Use a Clothesline… It’s Free!

We used to think that caring for our Father’s world was a matter of a few big choices.  We’d drive a smarter car; install solar panels; re-insulate the house — you know: big things.  Over time, however, we’ve come to appreciate how many little choices go into developing a sustainable life – and how many more we’re discovering every day or week.  They range from collecting acorns for sprouting new oaks, to reading the paper electronically, to purchasing groceries with the least packaging waste, to leaving the dishwasher out of our kitchen regimen, and enjoying vacation time closer to home.

Winter weather doesn't need to frustrate sustainable laundry

Winter weather doesn’t need to frustrate sustainable laundry

Little choices, yes.  But hundreds of them.

For the most part, however, it all began with the backyard clothesline. Years ago, we learned the pleasure of leaving the power-hungry clothes dryer shut down cold: summer or winter, our laundry dried out on the line.  Sub-freezing temperatures?  No problem.  They dry just the same. 

Sadly, not every day is a good day for drying clothes.  This winter, we’ve seen some pretty long spells of wet, gray, cold weather.  But Barbara Elwood is unfazed.  She keeps three simple drying racks in the house.  Usually, she uses them for socks and undies.  But on wet, cold days, they’re pressed into service for everything from shirts to sheets.  Here’s where you can find one for about $10 (click here).

Collapsible indoor drying rack

Collapsible indoor drying rack

Another clever way of beating the winter weather is the retractable clothesline.  For only ten bucks, you can get one of these for a bathroom, or any utility space you’ve got.  When you’re not using the line, you’ll hardly know it’s there.  Click here.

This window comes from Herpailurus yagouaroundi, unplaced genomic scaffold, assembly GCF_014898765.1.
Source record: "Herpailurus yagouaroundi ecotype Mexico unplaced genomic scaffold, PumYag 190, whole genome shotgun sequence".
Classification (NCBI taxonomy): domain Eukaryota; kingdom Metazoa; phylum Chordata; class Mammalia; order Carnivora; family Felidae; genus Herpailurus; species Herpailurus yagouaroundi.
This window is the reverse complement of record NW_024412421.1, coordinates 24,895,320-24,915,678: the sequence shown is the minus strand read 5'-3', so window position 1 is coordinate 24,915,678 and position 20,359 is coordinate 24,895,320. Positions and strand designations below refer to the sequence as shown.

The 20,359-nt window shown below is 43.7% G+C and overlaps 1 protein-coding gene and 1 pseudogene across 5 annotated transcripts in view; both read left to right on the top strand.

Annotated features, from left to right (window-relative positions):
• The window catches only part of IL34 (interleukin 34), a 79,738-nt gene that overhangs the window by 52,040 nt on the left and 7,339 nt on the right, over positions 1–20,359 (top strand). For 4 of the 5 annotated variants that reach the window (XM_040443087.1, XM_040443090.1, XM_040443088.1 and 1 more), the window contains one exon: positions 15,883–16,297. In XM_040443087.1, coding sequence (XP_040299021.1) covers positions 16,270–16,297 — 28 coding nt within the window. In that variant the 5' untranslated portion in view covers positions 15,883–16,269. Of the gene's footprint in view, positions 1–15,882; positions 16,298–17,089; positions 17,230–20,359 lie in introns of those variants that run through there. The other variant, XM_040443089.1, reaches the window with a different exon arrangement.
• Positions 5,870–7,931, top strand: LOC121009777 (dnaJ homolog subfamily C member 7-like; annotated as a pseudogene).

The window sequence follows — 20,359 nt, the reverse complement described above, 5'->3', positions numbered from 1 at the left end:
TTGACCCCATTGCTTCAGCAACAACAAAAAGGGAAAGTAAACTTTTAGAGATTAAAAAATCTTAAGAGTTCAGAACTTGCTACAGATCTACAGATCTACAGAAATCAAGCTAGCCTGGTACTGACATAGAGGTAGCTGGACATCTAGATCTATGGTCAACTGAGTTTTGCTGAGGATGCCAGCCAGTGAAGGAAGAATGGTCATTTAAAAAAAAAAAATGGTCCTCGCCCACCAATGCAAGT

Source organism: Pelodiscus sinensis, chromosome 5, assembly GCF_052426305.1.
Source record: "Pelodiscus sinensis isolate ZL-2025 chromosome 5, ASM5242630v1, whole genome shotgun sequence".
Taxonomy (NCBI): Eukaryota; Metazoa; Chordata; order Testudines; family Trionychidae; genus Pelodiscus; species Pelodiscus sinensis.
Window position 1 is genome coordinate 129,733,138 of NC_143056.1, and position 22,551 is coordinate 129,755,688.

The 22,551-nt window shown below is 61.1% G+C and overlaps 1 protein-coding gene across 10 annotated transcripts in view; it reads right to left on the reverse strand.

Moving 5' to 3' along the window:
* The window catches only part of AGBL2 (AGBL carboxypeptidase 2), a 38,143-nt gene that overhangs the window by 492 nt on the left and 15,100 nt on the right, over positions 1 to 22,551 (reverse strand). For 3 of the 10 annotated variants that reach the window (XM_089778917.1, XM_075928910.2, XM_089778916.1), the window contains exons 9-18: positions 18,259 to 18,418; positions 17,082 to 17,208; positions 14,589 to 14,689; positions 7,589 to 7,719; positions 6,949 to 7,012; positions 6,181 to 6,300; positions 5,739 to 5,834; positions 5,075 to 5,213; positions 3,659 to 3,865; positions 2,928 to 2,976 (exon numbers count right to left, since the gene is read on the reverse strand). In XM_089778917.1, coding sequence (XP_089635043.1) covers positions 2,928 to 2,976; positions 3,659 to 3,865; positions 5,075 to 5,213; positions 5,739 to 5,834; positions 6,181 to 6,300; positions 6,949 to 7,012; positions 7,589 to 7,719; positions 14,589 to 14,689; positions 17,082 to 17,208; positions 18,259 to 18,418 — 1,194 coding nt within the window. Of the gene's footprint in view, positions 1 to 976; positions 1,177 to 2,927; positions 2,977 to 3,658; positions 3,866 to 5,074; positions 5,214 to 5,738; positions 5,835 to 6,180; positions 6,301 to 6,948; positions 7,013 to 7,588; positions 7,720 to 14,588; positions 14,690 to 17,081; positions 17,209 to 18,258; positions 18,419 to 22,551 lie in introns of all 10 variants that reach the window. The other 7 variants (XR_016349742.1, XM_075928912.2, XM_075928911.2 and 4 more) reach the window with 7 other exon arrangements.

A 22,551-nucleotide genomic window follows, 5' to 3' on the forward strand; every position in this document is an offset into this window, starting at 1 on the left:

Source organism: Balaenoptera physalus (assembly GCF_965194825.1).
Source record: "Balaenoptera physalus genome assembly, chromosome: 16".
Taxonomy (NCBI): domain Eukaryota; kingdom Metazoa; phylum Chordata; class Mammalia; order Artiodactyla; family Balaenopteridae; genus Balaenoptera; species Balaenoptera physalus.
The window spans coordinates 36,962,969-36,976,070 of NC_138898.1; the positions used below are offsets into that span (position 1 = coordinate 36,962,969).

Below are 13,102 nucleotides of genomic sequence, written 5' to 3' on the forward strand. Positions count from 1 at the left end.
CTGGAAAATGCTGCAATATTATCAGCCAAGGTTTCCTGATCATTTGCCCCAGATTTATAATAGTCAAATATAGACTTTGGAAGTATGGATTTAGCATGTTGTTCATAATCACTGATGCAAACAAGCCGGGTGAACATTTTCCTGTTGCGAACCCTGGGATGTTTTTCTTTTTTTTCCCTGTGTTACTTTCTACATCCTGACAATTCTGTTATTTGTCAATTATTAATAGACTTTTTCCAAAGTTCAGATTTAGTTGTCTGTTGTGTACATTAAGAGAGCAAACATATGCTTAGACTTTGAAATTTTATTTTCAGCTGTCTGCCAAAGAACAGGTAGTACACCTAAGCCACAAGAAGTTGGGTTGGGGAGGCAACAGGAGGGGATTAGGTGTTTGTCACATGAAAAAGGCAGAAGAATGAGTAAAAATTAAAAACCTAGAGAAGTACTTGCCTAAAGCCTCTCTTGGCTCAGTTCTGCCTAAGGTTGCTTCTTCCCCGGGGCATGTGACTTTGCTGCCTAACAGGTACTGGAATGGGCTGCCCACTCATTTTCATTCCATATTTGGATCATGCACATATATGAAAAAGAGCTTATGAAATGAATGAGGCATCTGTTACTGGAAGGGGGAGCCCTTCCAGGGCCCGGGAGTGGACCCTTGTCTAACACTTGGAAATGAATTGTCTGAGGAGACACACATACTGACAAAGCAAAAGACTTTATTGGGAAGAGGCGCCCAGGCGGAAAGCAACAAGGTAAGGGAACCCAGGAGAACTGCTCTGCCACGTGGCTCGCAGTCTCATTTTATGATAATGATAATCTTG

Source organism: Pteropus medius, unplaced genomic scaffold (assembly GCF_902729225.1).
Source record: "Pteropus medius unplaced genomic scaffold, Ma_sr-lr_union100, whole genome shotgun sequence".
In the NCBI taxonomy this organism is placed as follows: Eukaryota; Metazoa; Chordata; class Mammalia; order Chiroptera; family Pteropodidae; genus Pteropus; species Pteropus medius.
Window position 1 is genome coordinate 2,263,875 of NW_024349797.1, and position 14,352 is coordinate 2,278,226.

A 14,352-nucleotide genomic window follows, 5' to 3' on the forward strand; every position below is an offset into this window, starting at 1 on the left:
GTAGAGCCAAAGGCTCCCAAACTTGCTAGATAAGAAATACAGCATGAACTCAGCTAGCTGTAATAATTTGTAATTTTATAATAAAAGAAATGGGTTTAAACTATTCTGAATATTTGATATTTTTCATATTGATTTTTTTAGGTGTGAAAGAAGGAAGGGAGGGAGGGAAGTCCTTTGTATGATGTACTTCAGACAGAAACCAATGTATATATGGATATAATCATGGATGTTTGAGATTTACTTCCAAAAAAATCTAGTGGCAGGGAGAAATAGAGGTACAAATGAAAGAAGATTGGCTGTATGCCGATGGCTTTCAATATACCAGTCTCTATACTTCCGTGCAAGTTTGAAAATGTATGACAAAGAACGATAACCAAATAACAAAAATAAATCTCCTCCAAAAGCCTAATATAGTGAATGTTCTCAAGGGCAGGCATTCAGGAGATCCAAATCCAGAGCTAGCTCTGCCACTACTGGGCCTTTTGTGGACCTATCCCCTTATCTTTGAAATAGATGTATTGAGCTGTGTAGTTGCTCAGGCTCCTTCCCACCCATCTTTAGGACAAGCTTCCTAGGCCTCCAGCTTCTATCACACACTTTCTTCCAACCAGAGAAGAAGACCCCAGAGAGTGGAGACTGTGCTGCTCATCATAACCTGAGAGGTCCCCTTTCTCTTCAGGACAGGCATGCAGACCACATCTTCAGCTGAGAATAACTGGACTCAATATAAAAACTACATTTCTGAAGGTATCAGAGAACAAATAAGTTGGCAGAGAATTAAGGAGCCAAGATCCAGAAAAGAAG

There’s even a website entirely devoted to drying the laundry without carbon emissions or harm to the creation.  Click here for a look:  http://www.urbanclotheslines.com/

Here’s our favorite indoor retractable clothesline (click here).  It costs about $16, it has loads of capacity with 40′ of line length.  You can run it across a room and back several times, for days when the weather doesn’t permit outdoor drying.  Or you can install it in an apartment, and it disappears in a flash.

Our favorite: retractable line

Our favorite: retractable line

And since we’re always looking for ways to tread more lightly upon God’s good earth, maybe you could share your favorite new ideas with us.  We’ll happily collect them, and put them together in a future post for all our readers.

Thanks for reading, and may God bless you.

J. Elwood

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